This statement helps donors, creditors, and others to evaluate the organization’s performance during a period, assess an organization’s service efforts and its ability to continue to provide services. It also assesses how an organization’s managers have discharged their stewardship responsibilities and other aspects of their performance.
This statement focuses on the organization as a whole and reports the amount of the change in net assets for the period.
- Lists revenue by line item. Similar to Statement of Activities
- Revenue is summarized by Functional Area or Program
- Includes the Changes in Net Assets by Fund
- Provides relevant information to evaluate the performance of an organization and the ability to continue in these efforts
3. Statement of Financial Position – Balance Sheet
- Summarizes all assets and liabilities
- Net Assets listed by net asset class
Reflects the overall financial position of your organization at a fixed point in time. It totals all your assets and subtracts all your liabilities to compute your overall net worth (or net loss). This statement is referenced when applying for funding.
Assets are your cash accounts, receivables, prepaid expenses, security deposits, fixed assets and other long-term assets, such as mortgages or notes receivable.
Liabilities are your accounts payable, accrued expenses, payroll tax liabilities and loans payable.
Net Assets are your organization’s net worth at a specific period of time. The calculation of net assets is your Assets minus your Liabilities.
Similar to the Statement of Activities, your Net Asset Balance must be broken down by Net Asset class.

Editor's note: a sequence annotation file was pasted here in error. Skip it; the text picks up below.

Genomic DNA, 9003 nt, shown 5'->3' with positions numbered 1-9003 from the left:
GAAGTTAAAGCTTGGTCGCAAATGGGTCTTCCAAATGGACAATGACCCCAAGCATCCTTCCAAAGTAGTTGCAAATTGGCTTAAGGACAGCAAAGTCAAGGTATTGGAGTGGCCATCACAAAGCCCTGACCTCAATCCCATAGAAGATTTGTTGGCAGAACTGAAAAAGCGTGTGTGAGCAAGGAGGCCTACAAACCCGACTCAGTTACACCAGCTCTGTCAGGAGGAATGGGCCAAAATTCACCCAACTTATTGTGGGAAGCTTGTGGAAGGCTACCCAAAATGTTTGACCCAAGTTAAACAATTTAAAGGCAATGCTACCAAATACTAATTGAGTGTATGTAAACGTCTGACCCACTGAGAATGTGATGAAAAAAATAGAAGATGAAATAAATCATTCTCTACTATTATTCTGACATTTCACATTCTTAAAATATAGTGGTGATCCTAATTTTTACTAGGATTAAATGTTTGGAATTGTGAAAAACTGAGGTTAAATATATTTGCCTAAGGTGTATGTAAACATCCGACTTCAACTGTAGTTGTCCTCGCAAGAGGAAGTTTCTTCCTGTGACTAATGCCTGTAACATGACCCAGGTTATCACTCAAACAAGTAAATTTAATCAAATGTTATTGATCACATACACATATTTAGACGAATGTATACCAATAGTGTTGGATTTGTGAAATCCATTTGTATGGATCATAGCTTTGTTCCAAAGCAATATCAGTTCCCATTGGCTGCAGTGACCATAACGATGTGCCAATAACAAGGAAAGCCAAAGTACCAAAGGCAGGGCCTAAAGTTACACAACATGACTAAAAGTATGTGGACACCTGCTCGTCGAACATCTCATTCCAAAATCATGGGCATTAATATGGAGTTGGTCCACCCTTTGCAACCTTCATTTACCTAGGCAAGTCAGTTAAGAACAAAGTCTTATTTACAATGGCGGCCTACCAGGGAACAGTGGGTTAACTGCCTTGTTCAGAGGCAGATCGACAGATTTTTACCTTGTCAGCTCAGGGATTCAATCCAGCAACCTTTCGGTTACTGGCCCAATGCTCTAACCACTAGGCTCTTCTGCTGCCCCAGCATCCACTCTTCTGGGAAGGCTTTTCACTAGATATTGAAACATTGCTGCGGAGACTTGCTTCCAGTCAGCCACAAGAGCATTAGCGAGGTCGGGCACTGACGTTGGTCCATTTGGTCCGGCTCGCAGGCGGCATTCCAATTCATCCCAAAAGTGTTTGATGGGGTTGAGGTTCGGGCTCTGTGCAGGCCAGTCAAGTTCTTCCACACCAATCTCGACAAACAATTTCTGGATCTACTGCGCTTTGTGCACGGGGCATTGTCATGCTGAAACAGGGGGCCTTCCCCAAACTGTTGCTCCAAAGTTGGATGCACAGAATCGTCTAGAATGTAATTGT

4. Statement of Cash Flow
As a nonprofit, your biggest challenge is likely to be managing your cash flow. The overall purpose of managing your cash flow is to make sure that you have enough cash to pay current bills. The Cash Flow Statement includes total cash received minus total cash spent. The accounting method you choose, cash versus accrual accounting for nonprofits, determines when cash and expenses are recognized.
Reports the change in its cash and cash equivalents in three sections:
- Net cash from operating activities
- Net cash from investing activities
- Net cash from financing activities
Nonprofit Financial Statements Best Practices
Once you have become proficient at producing the basic financial statements each month, it is critical that the statements are reviewed and used in planning and decision making. The Board, Treasurer and the Executive Director have a fiduciary responsibility for the integrity of the organization.
The benefit of preparing and understanding nonprofit financial statements is to help your organization to stay on budget, measure outcomes, plan for the future, address and correct inefficiencies and maintain sustainabilty. It is your responsibility to understand the preparation, production and analysis of the financial statements of your organization.
Nonprofit leadership needs to take an active role in their organization’s financial health, to benefit all areas of the organization, including programs, administration and fundraising.